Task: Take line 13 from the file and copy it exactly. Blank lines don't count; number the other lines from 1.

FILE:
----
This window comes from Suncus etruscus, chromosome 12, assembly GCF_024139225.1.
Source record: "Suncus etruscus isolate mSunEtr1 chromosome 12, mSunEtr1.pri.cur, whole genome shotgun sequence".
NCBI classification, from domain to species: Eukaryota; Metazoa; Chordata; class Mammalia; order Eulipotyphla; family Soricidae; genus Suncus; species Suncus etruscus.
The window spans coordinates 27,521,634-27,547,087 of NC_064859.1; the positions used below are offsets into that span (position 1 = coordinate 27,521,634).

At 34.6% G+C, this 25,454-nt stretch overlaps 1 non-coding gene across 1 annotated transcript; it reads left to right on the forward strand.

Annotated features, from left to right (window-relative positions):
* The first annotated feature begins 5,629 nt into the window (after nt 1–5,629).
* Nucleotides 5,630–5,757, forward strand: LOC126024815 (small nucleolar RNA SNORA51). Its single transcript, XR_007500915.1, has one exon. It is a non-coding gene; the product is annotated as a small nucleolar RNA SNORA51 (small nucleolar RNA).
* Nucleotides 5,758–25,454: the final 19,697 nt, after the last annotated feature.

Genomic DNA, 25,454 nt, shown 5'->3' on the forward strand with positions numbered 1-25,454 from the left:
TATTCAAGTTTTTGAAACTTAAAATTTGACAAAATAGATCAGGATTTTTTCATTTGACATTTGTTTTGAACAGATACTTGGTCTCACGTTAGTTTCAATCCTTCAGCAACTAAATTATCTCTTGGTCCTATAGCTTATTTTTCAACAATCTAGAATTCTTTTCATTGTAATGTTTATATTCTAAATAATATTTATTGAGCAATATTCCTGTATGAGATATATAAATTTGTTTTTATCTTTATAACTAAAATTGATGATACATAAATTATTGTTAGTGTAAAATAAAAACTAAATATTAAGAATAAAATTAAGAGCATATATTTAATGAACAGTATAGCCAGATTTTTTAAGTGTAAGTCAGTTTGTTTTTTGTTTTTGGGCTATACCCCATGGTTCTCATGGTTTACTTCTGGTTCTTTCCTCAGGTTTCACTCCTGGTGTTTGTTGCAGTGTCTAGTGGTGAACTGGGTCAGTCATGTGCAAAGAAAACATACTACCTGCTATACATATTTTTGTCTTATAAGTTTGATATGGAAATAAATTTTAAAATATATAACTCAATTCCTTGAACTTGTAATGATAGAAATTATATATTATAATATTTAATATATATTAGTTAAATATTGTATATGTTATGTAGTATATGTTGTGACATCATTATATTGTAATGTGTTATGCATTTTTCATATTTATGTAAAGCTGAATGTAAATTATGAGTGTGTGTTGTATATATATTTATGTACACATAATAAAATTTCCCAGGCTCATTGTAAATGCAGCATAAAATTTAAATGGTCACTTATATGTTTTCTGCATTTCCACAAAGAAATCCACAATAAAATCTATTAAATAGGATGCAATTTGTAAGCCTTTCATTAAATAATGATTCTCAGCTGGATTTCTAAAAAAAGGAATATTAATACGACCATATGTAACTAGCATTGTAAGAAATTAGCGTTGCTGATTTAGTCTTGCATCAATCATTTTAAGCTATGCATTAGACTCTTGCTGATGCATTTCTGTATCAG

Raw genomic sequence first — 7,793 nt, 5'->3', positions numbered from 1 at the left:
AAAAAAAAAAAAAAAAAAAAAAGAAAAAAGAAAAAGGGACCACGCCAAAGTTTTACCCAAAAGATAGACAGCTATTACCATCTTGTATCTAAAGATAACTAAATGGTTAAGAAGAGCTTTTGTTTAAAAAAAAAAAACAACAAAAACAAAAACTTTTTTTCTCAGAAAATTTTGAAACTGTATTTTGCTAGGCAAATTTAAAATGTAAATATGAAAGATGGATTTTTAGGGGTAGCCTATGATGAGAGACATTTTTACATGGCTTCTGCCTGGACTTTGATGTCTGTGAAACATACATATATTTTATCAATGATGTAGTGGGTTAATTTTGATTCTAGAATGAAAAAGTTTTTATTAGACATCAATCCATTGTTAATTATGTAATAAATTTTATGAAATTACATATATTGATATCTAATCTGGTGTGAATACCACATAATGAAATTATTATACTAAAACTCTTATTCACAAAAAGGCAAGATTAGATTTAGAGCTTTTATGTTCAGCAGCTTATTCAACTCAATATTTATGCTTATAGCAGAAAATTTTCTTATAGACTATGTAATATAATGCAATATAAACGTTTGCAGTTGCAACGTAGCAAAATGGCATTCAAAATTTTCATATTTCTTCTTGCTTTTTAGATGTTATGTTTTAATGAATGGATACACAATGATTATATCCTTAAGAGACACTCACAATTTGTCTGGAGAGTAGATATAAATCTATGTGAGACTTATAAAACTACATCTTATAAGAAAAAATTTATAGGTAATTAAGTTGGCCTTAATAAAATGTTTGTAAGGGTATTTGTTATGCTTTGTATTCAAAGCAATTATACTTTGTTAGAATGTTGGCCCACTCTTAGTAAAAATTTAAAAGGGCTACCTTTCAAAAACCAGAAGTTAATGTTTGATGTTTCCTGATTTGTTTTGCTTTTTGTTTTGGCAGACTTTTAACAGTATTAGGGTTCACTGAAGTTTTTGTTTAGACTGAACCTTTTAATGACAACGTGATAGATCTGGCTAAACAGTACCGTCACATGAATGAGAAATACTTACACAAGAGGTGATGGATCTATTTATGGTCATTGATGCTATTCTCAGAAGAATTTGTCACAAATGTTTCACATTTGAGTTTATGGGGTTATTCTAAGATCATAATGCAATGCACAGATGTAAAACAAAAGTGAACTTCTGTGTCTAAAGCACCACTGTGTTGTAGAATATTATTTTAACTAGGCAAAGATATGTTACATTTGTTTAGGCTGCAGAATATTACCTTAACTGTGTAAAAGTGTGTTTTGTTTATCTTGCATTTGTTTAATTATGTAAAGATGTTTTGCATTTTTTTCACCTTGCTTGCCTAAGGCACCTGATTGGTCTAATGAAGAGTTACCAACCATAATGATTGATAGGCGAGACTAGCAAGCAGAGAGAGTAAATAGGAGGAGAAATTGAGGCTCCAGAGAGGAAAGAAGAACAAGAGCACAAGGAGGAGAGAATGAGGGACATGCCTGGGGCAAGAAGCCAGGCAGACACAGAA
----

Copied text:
AAAAAAAAAAAAAAAAAAAAAAGAAAAAAGAAAAAGGGACCACGCCAAAGTTTTACCCAAAAGATAGACAGCTATTACCATCTTGTATCTAAAGATAACTAAATGGTTAAGAAGAGCTTTTGTTTAAAAAAAAAAAACAACAAAAACAAAAACTTTTTTTCTCAGAAAATTTTGAAACTGTATTTTGCTAGGCAAATTTAAAATGTAAATATGAAAGATGGATTTTTAGGGGTAGCCTATGATGAGAGACATTTTTACATGGCTTCTGCCTGGACTTTGATGTCTGTGAAACATACATATATTTTATCAATGATGTAGTGGGTTAATTTTGATTCTAGAATGAAAAAGTTTTTATTAGACATCAATCCATTGTTAATTATGTAATAAATTTTATGAAATTACATATATTGATATCTAATCTGGTGTGAATACCACATAATGAAATTATTATACTAAAACTCTTATTCACAAAAAGGCAAGATTAGATTTAGAGCTTTTATGTTCAGCAGCTTATTCAACTCAATATTTATGCTTATAGCAGAAAATTTTCTTATAGACTATGTAATATAATGCAATATAAACGTTTGCAGTTGCAACGTAGCAAAATGGCATTCAAAATTTTCATATTTCTTCTTGCTTTTTAGATGTTATGTTTTAATGAATGGATACACAATGATTATATCCTTAAGAGACACTCACAATTTGTCTGGAGAGTAGATATAAATCTATGTGAGACTTATAAAACTACATCTTATAAGAAAAAATTTATAGGTAATTAAGTTGGCCTTAATAAAATGTTTGTAAGGGTATTTGTTATGCTTTGTATTCAAAGCAATTATACTTTGTTAGAATGTTGGCCCACTCTTAGTAAAAATTTAAAAGGGCTACCTTTCAAAAACCAGAAGTTAATGTTTGATGTTTCCTGATTTGTTTTGCTTTTTGTTTTGGCAGACTTTTAACAGTATTAGGGTTCACTGAAGTTTTTGTTTAGACTGAACCTTTTAATGACAACGTGATAGATCTGGCTAAACAGTACCGTCACATGAATGAGAAATACTTACACAAGAGGTGATGGATCTATTTATGGTCATTGATGCTATTCTCAGAAGAATTTGTCACAAATGTTTCACATTTGAGTTTATGGGGTTATTCTAAGATCATAATGCAATGCACAGATGTAAAACAAAAGTGAACTTCTGTGTCTAAAGCACCACTGTGTTGTAGAATATTATTTTAACTAGGCAAAGATATGTTACATTTGTTTAGGCTGCAGAATATTACCTTAACTGTGTAAAAGTGTGTTTTGTTTATCTTGCATTTGTTTAATTATGTAAAGATGTTTTGCATTTTTTTCACCTTGCTTGCCTAAGGCACCTGATTGGTCTAATGAAGAGTTACCAACCATAATGATTGATAGGCGAGACTAGCAAGCAGAGAGAGTAAATAGGAGGAGAAATTGAGGCTCCAGAGAGGAAAGAAGAACAAGAGCACAAGGAGGAGAGAATGAGGGACATGCCTGGGGCAAGAAGCCAGGCAGACACAGAA